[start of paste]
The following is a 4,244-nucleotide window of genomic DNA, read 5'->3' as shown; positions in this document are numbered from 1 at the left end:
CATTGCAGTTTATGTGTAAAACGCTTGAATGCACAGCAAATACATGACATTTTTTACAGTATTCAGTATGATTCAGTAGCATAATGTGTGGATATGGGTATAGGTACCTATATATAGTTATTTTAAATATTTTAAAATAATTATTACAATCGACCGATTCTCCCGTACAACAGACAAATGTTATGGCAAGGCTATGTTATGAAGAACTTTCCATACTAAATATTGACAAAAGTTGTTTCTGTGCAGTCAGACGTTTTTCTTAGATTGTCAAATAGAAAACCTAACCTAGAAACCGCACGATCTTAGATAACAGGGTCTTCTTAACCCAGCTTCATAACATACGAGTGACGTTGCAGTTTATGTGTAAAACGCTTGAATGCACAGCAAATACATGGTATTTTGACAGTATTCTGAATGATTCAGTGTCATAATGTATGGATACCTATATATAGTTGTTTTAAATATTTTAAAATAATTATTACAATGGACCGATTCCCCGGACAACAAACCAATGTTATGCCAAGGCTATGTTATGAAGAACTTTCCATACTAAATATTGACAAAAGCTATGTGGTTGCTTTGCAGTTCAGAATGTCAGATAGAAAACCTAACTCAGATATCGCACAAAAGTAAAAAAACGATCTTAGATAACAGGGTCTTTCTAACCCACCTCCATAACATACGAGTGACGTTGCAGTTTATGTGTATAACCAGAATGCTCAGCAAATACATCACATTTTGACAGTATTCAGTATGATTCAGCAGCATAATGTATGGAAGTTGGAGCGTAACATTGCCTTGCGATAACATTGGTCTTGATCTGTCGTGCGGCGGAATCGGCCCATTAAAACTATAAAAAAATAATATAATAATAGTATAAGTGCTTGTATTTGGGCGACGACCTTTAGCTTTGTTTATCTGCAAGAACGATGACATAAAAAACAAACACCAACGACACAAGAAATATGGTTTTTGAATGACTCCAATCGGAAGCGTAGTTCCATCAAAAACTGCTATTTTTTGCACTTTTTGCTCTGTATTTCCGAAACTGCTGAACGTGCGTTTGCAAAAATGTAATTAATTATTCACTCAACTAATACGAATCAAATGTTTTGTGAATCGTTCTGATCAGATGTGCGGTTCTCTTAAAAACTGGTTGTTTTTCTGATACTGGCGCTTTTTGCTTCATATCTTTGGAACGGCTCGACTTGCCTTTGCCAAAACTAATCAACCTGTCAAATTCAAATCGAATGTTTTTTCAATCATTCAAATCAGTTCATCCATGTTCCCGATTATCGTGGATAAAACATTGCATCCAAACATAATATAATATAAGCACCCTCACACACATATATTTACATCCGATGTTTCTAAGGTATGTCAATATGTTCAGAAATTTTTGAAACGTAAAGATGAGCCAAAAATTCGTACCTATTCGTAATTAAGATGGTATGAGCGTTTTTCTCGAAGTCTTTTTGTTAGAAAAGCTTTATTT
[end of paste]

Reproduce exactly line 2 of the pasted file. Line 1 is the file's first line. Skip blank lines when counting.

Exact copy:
CATTGCAGTTTATGTGTAAAACGCTTGAATGCACAGCAAATACATGACATTTTTTACAGTATTCAGTATGATTCAGTAGCATAATGTGTGGATATGGGTATAGGTACCTATATATAGTTATTTTAAATATTTTAAAATAATTATTACAATCGACCGATTCTCCCGTACAACAGACAAATGTTATGGCAAGGCTATGTTATGAAGAACTTTCCATACTAAATATTGACAAAAGTTGTTTCTGTGCAGTCAGACGTTTTTCTTAGATTGTCAAATAGAAAACCTAACCTAGAAACCGCACGATCTTAGATAACAGGGTCTTCTTAACCCAGCTTCATAACATACGAGTGACGTTGCAGTTTATGTGTAAAACGCTTGAATGCACAGCAAATACATGGTATTTTGACAGTATTCTGAATGATTCAGTGTCATAATGTATGGATACCTATATATAGTTGTTTTAAATATTTTAAAATAATTATTACAATGGACCGATTCCCCGGACAACAAACCAATGTTATGCCAAGGCTATGTTATGAAGAACTTTCCATACTAAATATTGACAAAAGCTATGTGGTTGCTTTGCAGTTCAGAATGTCAGATAGAAAACCTAACTCAGATATCGCACAAAAGTAAAAAAACGATCTTAGATAACAGGGTCTTTCTAACCCACCTCCATAACATACGAGTGACGTTGCAGTTTATGTGTATAACCAGAATGCTCAGCAAATACATCACATTTTGACAGTATTCAGTATGATTCAGCAGCATAATGTATGGAAGTTGGAGCGTAACATTGCCTTGCGATAACATTGGTCTTGATCTGTCGTGCGGCGGAATCGGCCCATTAAAACTATAAAAAAATAATATAATAATAGTATAAGTGCTTGTATTTGGGCGACGACCTTTAGCTTTGTTTATCTGCAAGAACGATGACATAAAAAACAAACACCAACGACACAAGAAATATGGTTTTTGAATGACTCCAATCGGAAGCGTAGTTCCATCAAAAACTGCTATTTTTTGCACTTTTTGCTCTGTATTTCCGAAACTGCTGAACGTGCGTTTGCAAAAATGTAATTAATTATTCACTCAACTAATACGAATCAAATGTTTTGTGAATCGTTCTGATCAGATGTGCGGTTCTCTTAAAAACTGGTTGTTTTTCTGATACTGGCGCTTTTTGCTTCATATCTTTGGAACGGCTCGACTTGCCTTTGCCAAAACTAATCAACCTGTCAAATTCAAATCGAATGTTTTTTCAATCATTCAAATCAGTTCATCCATGTTCCCGATTATCGTGGATAAAACATTGCATCCAAACATAATATAATATAAGCACCCTCACACACATATATTTACATCCGATGTTTCTAAGGTATGTCAATATGTTCAGAAATTTTTGAAACGTAAAGATGAGCCAAAAATTCGTACCTATTCGTAATTAAGATGGTATGAGCGTTTTTCTCGAAGTCTTTTTGTTAGAAAAGCTTTATTT